Seeing the giants of the sea is an experience that you'll never forget. Witnessing a whale breaching, bubble-net feeding, lobtailing or splashing off the coast of Alaska is a thrilling and truly authentic experience. It gives you stories to share, memories to cherish and a sense of wonder about the ocean that'll stay with you long after you're back on dry land.
Here are some Frequently Asked Questions about whale watching in Alaska.
There are species of whales all over the chilly coast of Alaska. From the panhandle to the Beaufort Sea, this is prime whale watching habitat, especially during summer when most species make their annual migration north. In southcentral Alaska, the most popular spots include Kenai Fjords and Resurrection Bay, Prince William Sound and the Kodiak area.
Summertime! Whales begin their migration from the warm tropical Pacific waters of Mexico and Hawaii in February. They head north at various speeds—gray whales usually come first, arriving in Alaska in April. June and July are prime-time for spotting humpback whales in Alaska and orca whales are frequently seen in May and June. From May all the way through September, all these species, as well as blue whales, minke whales and beluga whales can be spotted along coastal Alaska.
Depending on the day, you may see many different species or only one or two. The coastal waters of Alaska are the summer home to gray whales, humpback whales, orca whales, blue whales, minke whales and beluga whales.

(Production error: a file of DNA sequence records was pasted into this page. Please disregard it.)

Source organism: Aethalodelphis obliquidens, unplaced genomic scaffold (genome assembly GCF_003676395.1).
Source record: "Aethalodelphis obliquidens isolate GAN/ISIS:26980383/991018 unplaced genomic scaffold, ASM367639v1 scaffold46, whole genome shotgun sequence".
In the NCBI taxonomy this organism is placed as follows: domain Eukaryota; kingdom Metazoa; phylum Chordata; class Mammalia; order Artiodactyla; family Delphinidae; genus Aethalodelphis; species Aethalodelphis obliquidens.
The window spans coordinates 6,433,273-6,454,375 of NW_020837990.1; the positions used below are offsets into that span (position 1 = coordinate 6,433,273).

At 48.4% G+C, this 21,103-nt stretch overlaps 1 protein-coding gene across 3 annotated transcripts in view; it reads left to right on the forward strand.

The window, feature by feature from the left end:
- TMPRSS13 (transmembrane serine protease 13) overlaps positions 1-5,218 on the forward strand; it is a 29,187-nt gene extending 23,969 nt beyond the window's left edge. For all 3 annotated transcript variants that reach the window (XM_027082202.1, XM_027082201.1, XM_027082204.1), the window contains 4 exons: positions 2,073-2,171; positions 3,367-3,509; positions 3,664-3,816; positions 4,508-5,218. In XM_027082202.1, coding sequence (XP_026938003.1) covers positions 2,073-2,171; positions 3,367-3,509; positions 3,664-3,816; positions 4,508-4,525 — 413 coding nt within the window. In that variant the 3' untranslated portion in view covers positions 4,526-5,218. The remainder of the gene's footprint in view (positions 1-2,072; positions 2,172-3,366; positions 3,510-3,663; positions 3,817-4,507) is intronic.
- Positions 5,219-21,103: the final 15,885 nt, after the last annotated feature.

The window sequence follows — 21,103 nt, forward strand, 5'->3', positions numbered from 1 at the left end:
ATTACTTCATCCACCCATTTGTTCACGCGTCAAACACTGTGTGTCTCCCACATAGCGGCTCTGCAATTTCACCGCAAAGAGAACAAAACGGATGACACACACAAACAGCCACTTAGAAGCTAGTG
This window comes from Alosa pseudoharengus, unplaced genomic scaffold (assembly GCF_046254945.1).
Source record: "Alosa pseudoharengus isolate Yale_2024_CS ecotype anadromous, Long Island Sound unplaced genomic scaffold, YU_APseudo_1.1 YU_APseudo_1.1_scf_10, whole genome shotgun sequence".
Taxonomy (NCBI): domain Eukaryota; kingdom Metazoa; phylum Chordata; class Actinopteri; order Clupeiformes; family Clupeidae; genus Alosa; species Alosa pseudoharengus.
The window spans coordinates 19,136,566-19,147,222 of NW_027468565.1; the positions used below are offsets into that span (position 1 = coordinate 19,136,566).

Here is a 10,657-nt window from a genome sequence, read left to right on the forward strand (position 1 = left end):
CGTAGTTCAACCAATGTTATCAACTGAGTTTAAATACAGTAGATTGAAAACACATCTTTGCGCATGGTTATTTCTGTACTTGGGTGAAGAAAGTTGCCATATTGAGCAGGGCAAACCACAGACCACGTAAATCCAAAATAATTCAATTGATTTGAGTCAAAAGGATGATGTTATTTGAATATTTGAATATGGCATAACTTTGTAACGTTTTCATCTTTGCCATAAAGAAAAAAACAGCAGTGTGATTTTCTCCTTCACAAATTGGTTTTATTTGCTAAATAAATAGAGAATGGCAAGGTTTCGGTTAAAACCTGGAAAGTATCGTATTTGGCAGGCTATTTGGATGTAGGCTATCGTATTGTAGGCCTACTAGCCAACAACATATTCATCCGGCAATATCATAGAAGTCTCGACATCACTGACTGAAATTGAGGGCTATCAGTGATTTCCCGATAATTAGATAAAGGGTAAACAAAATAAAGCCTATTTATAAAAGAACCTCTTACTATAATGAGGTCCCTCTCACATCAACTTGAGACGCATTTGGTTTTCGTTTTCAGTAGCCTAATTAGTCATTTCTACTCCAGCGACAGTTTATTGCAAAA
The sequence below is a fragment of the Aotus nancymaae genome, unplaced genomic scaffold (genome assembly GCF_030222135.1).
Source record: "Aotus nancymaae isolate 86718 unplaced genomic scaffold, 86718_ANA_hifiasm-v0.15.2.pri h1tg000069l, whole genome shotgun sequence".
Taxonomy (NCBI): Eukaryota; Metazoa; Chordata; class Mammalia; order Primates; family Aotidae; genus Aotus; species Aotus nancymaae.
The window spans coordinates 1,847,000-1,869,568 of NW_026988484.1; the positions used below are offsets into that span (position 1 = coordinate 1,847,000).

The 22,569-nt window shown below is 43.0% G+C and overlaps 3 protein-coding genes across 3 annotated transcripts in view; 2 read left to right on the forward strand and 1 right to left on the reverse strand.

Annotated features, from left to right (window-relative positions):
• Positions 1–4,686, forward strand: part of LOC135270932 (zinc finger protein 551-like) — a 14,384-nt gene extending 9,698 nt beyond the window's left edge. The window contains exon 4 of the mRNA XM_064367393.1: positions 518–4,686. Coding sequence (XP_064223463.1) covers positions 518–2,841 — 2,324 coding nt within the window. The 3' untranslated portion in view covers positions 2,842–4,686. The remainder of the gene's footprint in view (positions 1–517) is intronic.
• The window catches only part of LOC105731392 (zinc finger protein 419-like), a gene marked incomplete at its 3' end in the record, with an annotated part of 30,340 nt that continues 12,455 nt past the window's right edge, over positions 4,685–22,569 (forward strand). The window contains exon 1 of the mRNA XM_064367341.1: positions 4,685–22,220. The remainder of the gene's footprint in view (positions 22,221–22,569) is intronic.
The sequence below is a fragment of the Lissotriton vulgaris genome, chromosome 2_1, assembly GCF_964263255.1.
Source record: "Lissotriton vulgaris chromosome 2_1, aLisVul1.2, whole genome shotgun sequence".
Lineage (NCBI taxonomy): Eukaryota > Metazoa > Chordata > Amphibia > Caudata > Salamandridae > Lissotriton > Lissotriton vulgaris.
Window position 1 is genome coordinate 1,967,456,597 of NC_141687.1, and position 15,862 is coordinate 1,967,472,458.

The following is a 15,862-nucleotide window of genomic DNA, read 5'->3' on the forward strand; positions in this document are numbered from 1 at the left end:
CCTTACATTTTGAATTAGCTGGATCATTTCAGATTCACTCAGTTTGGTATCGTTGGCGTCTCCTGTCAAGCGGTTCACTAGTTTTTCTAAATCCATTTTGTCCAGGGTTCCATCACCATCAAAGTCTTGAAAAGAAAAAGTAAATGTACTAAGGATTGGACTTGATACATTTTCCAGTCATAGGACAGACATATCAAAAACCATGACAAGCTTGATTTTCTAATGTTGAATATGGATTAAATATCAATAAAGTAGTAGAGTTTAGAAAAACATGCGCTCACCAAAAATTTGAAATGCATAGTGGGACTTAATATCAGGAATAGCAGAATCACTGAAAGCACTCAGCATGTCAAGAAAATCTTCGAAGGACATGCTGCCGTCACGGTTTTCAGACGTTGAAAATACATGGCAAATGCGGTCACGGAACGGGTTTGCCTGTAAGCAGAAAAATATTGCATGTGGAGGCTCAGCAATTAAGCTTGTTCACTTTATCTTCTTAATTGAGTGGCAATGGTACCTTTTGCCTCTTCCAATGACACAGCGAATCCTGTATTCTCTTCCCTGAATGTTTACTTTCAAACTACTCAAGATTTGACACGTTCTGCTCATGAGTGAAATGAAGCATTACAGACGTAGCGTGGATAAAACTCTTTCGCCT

Selecting a whale watching company that has been certified by Whale SENSE is a great place to start. This voluntary group's members all adhere to standards of responsible practices. It's a simple way for travelers to make a difference in marine conservation. Participating companies agree to:
Whale watching tours generally run from a few hours to a full day of touring. During the spring, the Gray Whale Watch tour is four hours long, while a five-hour tour will take you to the highlights of Resurrection Bay and a nine-hour tour takes you to the furthest reaches of the national park and past tidewater glaciers. The longer you're at sea, of course, the better chances you'll have of spotting wildlife. Kenai Fjords Tours also often stops at the beautiful Fox Island. It's a chance to get off the boat, have some food and stretch your legs.